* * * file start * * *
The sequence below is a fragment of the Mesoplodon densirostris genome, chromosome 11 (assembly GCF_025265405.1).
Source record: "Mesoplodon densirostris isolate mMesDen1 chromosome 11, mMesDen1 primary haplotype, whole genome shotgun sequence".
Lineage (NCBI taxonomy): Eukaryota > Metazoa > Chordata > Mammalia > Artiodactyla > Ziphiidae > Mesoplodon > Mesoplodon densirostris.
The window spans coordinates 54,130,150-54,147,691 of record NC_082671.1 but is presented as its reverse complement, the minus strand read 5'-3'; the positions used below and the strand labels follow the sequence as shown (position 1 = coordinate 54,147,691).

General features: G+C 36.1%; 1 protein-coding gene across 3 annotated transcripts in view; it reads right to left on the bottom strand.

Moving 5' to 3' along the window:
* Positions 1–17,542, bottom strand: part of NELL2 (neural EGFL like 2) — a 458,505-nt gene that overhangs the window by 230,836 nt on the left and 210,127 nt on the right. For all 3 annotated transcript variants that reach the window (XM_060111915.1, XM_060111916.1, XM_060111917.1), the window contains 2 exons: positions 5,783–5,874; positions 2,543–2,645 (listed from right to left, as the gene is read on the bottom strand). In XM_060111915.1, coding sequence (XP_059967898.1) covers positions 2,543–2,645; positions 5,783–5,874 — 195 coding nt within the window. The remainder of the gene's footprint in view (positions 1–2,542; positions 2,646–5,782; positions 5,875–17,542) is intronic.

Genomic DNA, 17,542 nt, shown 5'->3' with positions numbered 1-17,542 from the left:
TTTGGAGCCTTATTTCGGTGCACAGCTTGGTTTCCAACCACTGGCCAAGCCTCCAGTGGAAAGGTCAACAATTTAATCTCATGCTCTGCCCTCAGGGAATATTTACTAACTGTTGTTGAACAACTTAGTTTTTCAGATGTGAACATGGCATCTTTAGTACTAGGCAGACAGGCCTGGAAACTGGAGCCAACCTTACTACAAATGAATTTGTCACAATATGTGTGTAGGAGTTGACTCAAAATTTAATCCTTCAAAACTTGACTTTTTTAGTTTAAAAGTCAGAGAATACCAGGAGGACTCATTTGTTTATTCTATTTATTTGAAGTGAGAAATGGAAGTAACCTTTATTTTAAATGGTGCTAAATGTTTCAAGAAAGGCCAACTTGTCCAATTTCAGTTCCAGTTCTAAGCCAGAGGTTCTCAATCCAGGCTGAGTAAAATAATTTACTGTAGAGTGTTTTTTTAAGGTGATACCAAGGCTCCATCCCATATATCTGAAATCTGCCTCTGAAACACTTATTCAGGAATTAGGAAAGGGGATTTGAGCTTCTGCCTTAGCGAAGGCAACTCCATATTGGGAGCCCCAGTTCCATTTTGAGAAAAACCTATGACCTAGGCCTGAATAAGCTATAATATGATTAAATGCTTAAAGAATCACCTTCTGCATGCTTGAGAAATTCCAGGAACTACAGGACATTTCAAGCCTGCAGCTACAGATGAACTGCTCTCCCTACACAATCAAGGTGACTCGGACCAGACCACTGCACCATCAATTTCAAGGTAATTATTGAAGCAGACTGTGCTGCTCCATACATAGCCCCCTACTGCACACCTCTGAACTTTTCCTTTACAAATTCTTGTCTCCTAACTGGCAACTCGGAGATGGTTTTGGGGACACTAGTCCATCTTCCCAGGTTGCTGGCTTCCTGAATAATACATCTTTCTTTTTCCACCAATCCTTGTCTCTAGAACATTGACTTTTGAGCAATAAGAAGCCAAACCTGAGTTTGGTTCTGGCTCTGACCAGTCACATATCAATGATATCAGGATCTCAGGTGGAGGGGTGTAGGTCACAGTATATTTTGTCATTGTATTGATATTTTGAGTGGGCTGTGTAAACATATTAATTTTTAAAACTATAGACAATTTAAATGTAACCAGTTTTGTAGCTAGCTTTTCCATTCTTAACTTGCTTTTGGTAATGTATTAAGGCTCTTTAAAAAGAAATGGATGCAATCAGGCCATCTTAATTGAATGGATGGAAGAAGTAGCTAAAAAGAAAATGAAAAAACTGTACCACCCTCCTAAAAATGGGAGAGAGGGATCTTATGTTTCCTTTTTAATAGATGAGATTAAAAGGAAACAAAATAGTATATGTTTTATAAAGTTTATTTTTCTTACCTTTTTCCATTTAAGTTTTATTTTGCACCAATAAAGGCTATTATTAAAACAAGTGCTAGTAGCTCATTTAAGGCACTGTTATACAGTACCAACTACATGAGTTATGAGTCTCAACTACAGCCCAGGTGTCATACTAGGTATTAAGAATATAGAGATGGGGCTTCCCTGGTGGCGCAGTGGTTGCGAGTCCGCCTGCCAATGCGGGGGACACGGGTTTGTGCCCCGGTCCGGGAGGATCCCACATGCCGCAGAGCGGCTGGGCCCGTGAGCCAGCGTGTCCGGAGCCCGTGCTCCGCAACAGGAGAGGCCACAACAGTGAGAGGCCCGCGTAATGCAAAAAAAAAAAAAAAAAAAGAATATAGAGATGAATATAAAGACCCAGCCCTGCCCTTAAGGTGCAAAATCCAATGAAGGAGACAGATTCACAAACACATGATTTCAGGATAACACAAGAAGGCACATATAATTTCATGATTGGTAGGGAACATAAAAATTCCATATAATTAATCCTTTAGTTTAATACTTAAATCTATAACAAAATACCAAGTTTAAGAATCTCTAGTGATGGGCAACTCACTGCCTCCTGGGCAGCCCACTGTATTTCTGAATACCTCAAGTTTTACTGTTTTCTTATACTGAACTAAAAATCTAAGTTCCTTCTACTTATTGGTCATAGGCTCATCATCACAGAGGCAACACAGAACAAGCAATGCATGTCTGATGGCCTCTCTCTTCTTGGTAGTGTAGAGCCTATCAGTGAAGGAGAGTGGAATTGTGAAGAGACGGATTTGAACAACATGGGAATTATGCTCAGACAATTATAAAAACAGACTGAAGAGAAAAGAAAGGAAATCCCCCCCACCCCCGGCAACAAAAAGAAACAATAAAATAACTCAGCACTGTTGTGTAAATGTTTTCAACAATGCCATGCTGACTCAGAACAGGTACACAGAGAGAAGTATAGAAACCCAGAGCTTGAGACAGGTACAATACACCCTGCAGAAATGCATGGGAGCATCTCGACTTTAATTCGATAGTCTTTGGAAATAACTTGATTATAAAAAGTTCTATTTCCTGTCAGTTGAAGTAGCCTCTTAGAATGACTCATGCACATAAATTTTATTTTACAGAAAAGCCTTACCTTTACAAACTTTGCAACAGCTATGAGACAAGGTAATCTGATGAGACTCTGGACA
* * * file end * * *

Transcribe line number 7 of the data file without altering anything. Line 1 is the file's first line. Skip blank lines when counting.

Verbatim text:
* Positions 1–17,542, bottom strand: part of NELL2 (neural EGFL like 2) — a 458,505-nt gene that overhangs the window by 230,836 nt on the left and 210,127 nt on the right. For all 3 annotated transcript variants that reach the window (XM_060111915.1, XM_060111916.1, XM_060111917.1), the window contains 2 exons: positions 5,783–5,874; positions 2,543–2,645 (listed from right to left, as the gene is read on the bottom strand). In XM_060111915.1, coding sequence (XP_059967898.1) covers positions 2,543–2,645; positions 5,783–5,874 — 195 coding nt within the window. The remainder of the gene's footprint in view (positions 1–2,542; positions 2,646–5,782; positions 5,875–17,542) is intronic.